Survey: 70% Will Pass on Pricey New Japan Rail Pass

Survey: 70% Will Pass on Pricey New Japan Rail Pass

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JR Rail Pass
Picture: Nozomi / PIXTA(ピクスタ)
The famous Japan Rail Pass will be 70% more expensive, leading 70% of potential tourists to say they'll pass on the pass.

Japan Rail (JR) recently announced a significant price hike to its vaunted Japan Rail Pass. A new survey indicates that, rather than swallow the hike, many prospective travelers may just skip buying it entirely.

The extreme price hike

With inbound domestic tourism to Japan skyrocketing once again, many industries and even local governments are assessing how to charge and tax for services. For example, we reported recently on how many local governments are implementing lodging taxes to help fill government coffers.

JR is no exception. The company, which runs the country’s high-speed shinkansen trains service, has for years offered 7-day and 14-day unlimited ride passes. While not universally accepted, the pass is good on most JR lines and for travel with some subsidiary companies as well.

As UJ editor-in-chief Noah Oskow noted in his previous article on the JR Pass, its greatest value is the access it provides to the shinkansen. The JR Rail Pass grants cheap access to the rest of the country outside of tourist hotspots like Tokyo, Kyoto, and Osaka.

However, the pass will now come at a premium. JR announced that, starting in October 2023, pass prices will increase by almost 70%. For example, a 7-day regular pass will go from 29,650 yen to an even 50,000 yen. The positive side of the price hike: the new ticket will allow access to the faster Nozomi and Mizuho services, which are excluded from the current ticket.

Survey says: no thanks

Shinkansen - Japan Rail Pass story
Picture: tarousite / PIXTA(ピクスタ)

There’s been fierce debate over whether the pass still remains a good deal. Practically speaking, it’ll now require taking multiple shinkansen trips for customers to see value from purchasing the pass versus buying tickets directly.

Most customers seem to realize that – and are saying they’ll pass on the pass.


The English-language Japan travel site Japan Guide ran a survey on the price changes with 1,800 site users. When asked if they’d buy the Japan Rail Pass after the hike, out of 1,098 users, 36.1% said they absolutely wouldn’t, while 36.5% said they probably wouldn’t. Only around 12% said they’d still buy the pass.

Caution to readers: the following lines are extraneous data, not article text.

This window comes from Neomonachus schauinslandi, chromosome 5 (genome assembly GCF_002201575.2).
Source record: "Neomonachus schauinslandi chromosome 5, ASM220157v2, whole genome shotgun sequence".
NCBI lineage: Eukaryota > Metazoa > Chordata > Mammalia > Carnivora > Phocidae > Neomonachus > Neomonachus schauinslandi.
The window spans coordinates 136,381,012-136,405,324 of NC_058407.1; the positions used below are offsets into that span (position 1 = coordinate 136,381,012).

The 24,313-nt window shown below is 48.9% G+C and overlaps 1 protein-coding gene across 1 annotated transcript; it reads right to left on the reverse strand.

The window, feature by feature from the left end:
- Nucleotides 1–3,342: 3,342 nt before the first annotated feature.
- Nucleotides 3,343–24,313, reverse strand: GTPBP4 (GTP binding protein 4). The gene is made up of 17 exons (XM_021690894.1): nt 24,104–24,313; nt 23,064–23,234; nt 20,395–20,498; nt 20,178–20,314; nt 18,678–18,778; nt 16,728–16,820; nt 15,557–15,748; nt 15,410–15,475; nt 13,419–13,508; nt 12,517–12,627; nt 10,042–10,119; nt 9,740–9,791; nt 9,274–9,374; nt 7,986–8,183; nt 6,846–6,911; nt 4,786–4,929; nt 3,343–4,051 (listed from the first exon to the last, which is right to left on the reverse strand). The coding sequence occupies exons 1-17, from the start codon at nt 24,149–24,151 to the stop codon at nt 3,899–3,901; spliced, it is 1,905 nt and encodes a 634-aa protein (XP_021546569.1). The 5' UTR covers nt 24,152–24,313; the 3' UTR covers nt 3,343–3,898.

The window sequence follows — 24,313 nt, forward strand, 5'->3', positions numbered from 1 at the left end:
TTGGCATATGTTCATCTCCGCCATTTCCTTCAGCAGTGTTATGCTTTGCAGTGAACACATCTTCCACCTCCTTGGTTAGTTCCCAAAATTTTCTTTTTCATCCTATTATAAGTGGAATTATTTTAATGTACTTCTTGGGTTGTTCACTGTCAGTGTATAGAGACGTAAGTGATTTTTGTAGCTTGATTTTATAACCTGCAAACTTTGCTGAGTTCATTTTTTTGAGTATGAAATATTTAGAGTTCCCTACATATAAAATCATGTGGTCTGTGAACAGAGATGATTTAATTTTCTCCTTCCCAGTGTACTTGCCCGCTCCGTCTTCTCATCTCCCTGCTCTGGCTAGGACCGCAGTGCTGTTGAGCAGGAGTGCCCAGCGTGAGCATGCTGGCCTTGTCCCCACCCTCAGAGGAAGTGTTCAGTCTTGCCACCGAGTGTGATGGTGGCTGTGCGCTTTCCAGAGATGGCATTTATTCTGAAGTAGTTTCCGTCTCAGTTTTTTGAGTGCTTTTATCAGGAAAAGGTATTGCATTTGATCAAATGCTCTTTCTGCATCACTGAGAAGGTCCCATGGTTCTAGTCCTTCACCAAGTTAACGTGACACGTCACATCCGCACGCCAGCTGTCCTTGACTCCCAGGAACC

Japan Rail Pass survey from Japan Guide: Will you buy the Rail Pass after the price hike? Out of 1,098 users, 36.1% said they absolutely wouldn't, while 36.5% said they probably wouldn't. Only around 12% said they'd still buy the pass.
Source: PRTimes

Japan Guide also asked users if they had ever used the Rail Pass before. Out of 697 respondents, 60% said they had. In other words, the price hike is dissuading past users of the pass from ever using it again.

JR Rail Pass survey from Japan Guide: have you everused the Rail Pass in the past? 60.7% say yes out of 697 respondents

Stefan Schauwecker, founder of Japan Guide, says this is a completely expected result. “If it had been a 10 to 20 percent increase, there’d be no problem.”

Many Japan Guide users voiced the same concern I have about the price hike. With more people opting out of buying the pass, that means fewer people will visit other great destinations and smaller cities around Japan. That means tourists will have a much more limited experience of the country.

It also means cities outside of Japan’s Big Three will reap far fewer benefits from the inbound tourism revival. Schauwecker says that, with the pass in hand, users felt free to stop at smaller towns and cities en route to their final destination. Without the pass, such opportunistic visits will disappear.

There are still some scenarios in which buying the pass is a good deal. But it’s clear that, for many would-be visitors to Japan, the new price exceeds the perceived value.

Get Ready, Japan Tourists – Here Comes the “Tourist Tax”


訪日予定の外国人1800人に聞いたJR Pass価格大幅改定についての影響調査. PRTimes

値上げ後のJRパス利用意向を調査「今後利用しない」が7割超。訪日客の地方誘致後退の懸念も. Yamatogokoro

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Jay Allen

Jay manages the technical writing practice for ercule, an SEO, content strategy and analytics firm. A lifelong geek, wordsmith, and language fanatic, he has level N1 certification in the Japanese Language Proficiency Test (JLPT).

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